@sbrl wesher is a really cool project! Thanks for sharing that, I might use that in the future.

In answer to your question all my updates are manual. I typically pull and then push images to my locally-hosted docker registry (to ensure I can run applications even when my network isn’t connected to the internet). Some images I just pull and then host locally (like bitwarden_rs) and others I need to build some scratch (such as my self-hosted instance of stringer for rss reading). Ultimately it’s a tradeoff between having to do upgrade maintenance manually versus applications breaking unexpectedly - if I put some system in place to automatically rollout upgrades, there’s a potential for breaking changes to unexpectedly cause downtime. The way things are setup now, they’re stable until I do maintenance.

It’s certainly a choice that makes a significant impact on how a cluster might operate, and there are merits to different approaches.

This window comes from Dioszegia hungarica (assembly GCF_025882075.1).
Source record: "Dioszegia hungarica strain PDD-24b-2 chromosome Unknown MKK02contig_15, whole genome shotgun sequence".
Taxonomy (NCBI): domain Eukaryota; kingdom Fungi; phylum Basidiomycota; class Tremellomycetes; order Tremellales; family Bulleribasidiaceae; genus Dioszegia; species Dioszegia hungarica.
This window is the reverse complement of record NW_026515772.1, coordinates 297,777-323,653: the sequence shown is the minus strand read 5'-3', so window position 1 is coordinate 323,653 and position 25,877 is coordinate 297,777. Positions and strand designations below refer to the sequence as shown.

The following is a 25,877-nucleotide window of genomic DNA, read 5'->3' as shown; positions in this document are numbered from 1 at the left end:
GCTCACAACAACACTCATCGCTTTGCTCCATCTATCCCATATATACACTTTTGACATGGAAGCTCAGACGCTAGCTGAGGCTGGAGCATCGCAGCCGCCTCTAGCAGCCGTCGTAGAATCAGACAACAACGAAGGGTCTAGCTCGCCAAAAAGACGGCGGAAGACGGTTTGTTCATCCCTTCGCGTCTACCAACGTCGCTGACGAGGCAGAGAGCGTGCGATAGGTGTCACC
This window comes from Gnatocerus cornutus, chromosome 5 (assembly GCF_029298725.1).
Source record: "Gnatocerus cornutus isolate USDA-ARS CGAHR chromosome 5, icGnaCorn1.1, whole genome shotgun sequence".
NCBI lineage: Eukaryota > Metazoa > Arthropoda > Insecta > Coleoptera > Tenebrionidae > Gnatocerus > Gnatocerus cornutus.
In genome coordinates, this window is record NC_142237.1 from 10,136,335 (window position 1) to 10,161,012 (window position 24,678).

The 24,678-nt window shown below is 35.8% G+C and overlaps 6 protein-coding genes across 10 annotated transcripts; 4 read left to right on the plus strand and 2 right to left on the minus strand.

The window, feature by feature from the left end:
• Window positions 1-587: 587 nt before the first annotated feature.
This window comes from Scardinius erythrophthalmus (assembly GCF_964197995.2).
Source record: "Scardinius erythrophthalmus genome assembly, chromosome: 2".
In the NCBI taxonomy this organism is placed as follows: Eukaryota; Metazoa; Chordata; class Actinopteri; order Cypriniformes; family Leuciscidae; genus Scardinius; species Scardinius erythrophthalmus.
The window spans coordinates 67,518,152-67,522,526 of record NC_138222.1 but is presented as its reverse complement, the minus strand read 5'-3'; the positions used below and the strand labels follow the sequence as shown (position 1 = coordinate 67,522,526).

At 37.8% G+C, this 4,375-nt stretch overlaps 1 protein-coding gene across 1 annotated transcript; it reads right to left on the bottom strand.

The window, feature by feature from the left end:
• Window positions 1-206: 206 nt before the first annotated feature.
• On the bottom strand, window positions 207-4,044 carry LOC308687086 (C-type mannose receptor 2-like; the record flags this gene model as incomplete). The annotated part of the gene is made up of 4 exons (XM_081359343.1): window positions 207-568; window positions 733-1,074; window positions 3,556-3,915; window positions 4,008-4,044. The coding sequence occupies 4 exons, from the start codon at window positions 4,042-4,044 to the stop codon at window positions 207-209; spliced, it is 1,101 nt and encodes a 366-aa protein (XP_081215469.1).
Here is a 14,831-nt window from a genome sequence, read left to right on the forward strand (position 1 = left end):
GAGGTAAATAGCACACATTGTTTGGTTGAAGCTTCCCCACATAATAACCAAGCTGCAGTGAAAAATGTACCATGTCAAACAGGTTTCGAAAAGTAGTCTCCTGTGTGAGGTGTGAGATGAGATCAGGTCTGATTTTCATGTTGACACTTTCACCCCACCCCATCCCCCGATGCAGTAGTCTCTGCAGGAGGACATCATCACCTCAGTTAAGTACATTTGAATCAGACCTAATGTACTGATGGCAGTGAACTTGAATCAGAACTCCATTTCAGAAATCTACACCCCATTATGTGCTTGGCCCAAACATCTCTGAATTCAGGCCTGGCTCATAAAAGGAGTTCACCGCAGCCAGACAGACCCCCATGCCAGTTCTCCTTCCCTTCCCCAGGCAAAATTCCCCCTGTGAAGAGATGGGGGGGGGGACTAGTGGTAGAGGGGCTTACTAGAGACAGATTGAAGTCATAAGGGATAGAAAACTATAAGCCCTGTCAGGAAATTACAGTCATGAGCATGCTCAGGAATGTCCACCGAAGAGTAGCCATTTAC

Thanks for the reply - glad wesher is useful!

Ah, I see. I can certainly see merit in that approach - there are certainly advantages to a manual update system.

Regardless, I would like to at least automate the process enough such that updating can be done with a single command.

Hi ! Nice write up ! I have a few questions remaining :slight_smile:

With consul operational, I took one additional step to make checking in on services that register with consul even easier from non-cluster machines (like my laptop or phone) a little easier. The following line in my router’s /etc/dnsmasq.conf instructs it to forward requests for consul domains to the local consul listener:


How can the router forward the *.consul requests to the local listener ? What do you mean by local listener ? Is it a consul node ? I cannot understand how forwarding consul to help.

That’s correct - consul is running on the router as well, with the daemon bound to just the LAN-side interfaces to avoid leaking anything to the WAN/internet side. I like to run Consul on every machine in my network since it’s a helpful aid to auto-register services or easily hook into services on my network that need consensus (like Vault or Nomad).

Ultimately that configuration like just sends requests like lookups for foo.service.consul to the instance of consul running on the router.